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Table 6: Example from the Chapter “The Nature and Scope of Logic,” S. Morris Engel
|All the beans in that bag are black. All these beans are from that bag. All these beans are therefore black.||All these beans are from that bag. All these beans are black. All the beans in that bag are therefore black.|
Engel makes a distinction between both terms.
An inductive argument has a conclusion that is based on probability that can never be certain; elements within the conclusion can have some truth to them, but the truth depends upon whether or not the probability is high or low (41). Engel states, “In inductive arguments, we assert in the conclusion a fact not itself contained in the premises” (41). In contrast, the conclusion of a deductive argument is reached by reasoning from general to specific; “. . . the premises in a deductive argument contain all of the information needed in order to reach a conclusion that follows with necessity” (Engel 41).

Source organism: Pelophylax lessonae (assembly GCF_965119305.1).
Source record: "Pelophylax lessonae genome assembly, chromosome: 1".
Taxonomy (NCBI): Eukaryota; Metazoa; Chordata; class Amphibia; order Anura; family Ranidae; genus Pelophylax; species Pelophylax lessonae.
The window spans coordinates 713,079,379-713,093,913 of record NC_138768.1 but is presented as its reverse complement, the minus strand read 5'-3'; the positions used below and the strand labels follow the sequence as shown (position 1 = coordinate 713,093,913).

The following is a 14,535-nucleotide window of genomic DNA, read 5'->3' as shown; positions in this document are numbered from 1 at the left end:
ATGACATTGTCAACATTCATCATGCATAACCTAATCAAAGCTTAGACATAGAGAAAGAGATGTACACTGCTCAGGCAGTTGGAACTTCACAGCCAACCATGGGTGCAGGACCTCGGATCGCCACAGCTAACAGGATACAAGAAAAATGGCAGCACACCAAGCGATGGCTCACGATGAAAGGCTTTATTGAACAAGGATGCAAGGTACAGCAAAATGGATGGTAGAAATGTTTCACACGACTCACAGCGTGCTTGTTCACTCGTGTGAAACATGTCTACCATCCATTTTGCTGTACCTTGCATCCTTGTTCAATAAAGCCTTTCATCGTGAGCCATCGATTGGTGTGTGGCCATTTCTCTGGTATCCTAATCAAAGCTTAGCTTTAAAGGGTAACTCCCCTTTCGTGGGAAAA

In other words, in a deductive argument, we need the premises to match the conclusion, because the conclusion is dependent upon the premises. However, in an inductive argument, we need the premises, but the conclusion is determined based upon likelihood. It is likely that all the beans in that bag are therefore black, but not certain.
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